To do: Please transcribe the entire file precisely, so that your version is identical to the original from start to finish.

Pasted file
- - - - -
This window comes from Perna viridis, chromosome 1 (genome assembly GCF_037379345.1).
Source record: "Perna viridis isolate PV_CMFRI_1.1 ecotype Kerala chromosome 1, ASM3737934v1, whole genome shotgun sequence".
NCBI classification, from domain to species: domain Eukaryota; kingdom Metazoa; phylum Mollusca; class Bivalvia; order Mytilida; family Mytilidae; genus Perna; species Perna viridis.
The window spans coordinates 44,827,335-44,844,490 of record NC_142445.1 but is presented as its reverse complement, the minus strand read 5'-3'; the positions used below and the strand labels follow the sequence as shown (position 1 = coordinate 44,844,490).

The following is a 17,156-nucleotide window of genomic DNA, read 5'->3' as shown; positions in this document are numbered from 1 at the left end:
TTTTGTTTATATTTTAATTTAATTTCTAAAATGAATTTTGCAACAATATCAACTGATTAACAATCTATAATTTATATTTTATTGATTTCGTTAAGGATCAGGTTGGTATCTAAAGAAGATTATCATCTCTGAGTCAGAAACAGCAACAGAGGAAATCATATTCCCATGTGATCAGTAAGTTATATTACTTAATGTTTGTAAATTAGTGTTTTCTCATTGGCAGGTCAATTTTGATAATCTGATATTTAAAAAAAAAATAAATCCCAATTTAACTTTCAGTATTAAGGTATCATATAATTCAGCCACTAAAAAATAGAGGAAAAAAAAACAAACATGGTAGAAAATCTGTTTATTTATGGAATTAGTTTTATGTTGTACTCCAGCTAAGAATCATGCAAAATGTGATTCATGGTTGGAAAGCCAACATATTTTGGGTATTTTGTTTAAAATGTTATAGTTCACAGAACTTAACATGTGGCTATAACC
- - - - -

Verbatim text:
This window comes from Perna viridis, chromosome 1 (genome assembly GCF_037379345.1).
Source record: "Perna viridis isolate PV_CMFRI_1.1 ecotype Kerala chromosome 1, ASM3737934v1, whole genome shotgun sequence".
NCBI classification, from domain to species: domain Eukaryota; kingdom Metazoa; phylum Mollusca; class Bivalvia; order Mytilida; family Mytilidae; genus Perna; species Perna viridis.
The window spans coordinates 44,827,335-44,844,490 of record NC_142445.1 but is presented as its reverse complement, the minus strand read 5'-3'; the positions used below and the strand labels follow the sequence as shown (position 1 = coordinate 44,844,490).

The following is a 17,156-nucleotide window of genomic DNA, read 5'->3' as shown; positions in this document are numbered from 1 at the left end:
TTTTGTTTATATTTTAATTTAATTTCTAAAATGAATTTTGCAACAATATCAACTGATTAACAATCTATAATTTATATTTTATTGATTTCGTTAAGGATCAGGTTGGTATCTAAAGAAGATTATCATCTCTGAGTCAGAAACAGCAACAGAGGAAATCATATTCCCATGTGATCAGTAAGTTATATTACTTAATGTTTGTAAATTAGTGTTTTCTCATTGGCAGGTCAATTTTGATAATCTGATATTTAAAAAAAAAATAAATCCCAATTTAACTTTCAGTATTAAGGTATCATATAATTCAGCCACTAAAAAATAGAGGAAAAAAAAACAAACATGGTAGAAAATCTGTTTATTTATGGAATTAGTTTTATGTTGTACTCCAGCTAAGAATCATGCAAAATGTGATTCATGGTTGGAAAGCCAACATATTTTGGGTATTTTGTTTAAAATGTTATAGTTCACAGAACTTAACATGTGGCTATAACC